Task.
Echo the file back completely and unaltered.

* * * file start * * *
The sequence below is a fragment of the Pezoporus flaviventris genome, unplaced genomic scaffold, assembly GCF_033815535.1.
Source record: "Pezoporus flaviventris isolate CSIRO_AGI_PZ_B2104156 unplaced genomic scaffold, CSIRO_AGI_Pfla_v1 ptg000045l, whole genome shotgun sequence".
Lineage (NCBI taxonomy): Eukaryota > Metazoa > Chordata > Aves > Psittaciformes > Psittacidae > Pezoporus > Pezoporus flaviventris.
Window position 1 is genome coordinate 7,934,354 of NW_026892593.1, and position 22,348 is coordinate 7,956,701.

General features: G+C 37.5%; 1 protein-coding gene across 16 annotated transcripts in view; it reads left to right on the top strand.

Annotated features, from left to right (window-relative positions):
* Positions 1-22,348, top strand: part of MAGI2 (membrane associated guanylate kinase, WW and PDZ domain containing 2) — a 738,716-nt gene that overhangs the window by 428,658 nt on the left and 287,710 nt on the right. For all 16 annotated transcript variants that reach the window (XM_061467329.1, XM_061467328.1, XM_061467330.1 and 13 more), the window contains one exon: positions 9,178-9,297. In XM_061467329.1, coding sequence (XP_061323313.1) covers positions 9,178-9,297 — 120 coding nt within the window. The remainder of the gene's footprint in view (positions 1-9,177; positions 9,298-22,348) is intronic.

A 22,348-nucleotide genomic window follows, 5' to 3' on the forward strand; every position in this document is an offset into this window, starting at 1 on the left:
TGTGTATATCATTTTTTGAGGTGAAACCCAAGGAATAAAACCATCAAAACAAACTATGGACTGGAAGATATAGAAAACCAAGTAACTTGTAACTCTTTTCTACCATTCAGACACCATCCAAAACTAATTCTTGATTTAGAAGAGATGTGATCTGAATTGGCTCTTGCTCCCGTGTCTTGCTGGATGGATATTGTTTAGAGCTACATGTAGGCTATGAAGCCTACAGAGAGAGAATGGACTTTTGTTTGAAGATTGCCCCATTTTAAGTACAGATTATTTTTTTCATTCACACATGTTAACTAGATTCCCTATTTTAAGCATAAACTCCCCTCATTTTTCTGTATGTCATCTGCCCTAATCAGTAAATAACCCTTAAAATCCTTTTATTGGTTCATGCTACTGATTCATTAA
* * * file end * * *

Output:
The sequence below is a fragment of the Pezoporus flaviventris genome, unplaced genomic scaffold, assembly GCF_033815535.1.
Source record: "Pezoporus flaviventris isolate CSIRO_AGI_PZ_B2104156 unplaced genomic scaffold, CSIRO_AGI_Pfla_v1 ptg000045l, whole genome shotgun sequence".
Lineage (NCBI taxonomy): Eukaryota > Metazoa > Chordata > Aves > Psittaciformes > Psittacidae > Pezoporus > Pezoporus flaviventris.
Window position 1 is genome coordinate 7,934,354 of NW_026892593.1, and position 22,348 is coordinate 7,956,701.

General features: G+C 37.5%; 1 protein-coding gene across 16 annotated transcripts in view; it reads left to right on the top strand.

Annotated features, from left to right (window-relative positions):
* Positions 1-22,348, top strand: part of MAGI2 (membrane associated guanylate kinase, WW and PDZ domain containing 2) — a 738,716-nt gene that overhangs the window by 428,658 nt on the left and 287,710 nt on the right. For all 16 annotated transcript variants that reach the window (XM_061467329.1, XM_061467328.1, XM_061467330.1 and 13 more), the window contains one exon: positions 9,178-9,297. In XM_061467329.1, coding sequence (XP_061323313.1) covers positions 9,178-9,297 — 120 coding nt within the window. The remainder of the gene's footprint in view (positions 1-9,177; positions 9,298-22,348) is intronic.

A 22,348-nucleotide genomic window follows, 5' to 3' on the forward strand; every position in this document is an offset into this window, starting at 1 on the left:
TGTGTATATCATTTTTTGAGGTGAAACCCAAGGAATAAAACCATCAAAACAAACTATGGACTGGAAGATATAGAAAACCAAGTAACTTGTAACTCTTTTCTACCATTCAGACACCATCCAAAACTAATTCTTGATTTAGAAGAGATGTGATCTGAATTGGCTCTTGCTCCCGTGTCTTGCTGGATGGATATTGTTTAGAGCTACATGTAGGCTATGAAGCCTACAGAGAGAGAATGGACTTTTGTTTGAAGATTGCCCCATTTTAAGTACAGATTATTTTTTTCATTCACACATGTTAACTAGATTCCCTATTTTAAGCATAAACTCCCCTCATTTTTCTGTATGTCATCTGCCCTAATCAGTAAATAACCCTTAAAATCCTTTTATTGGTTCATGCTACTGATTCATTAA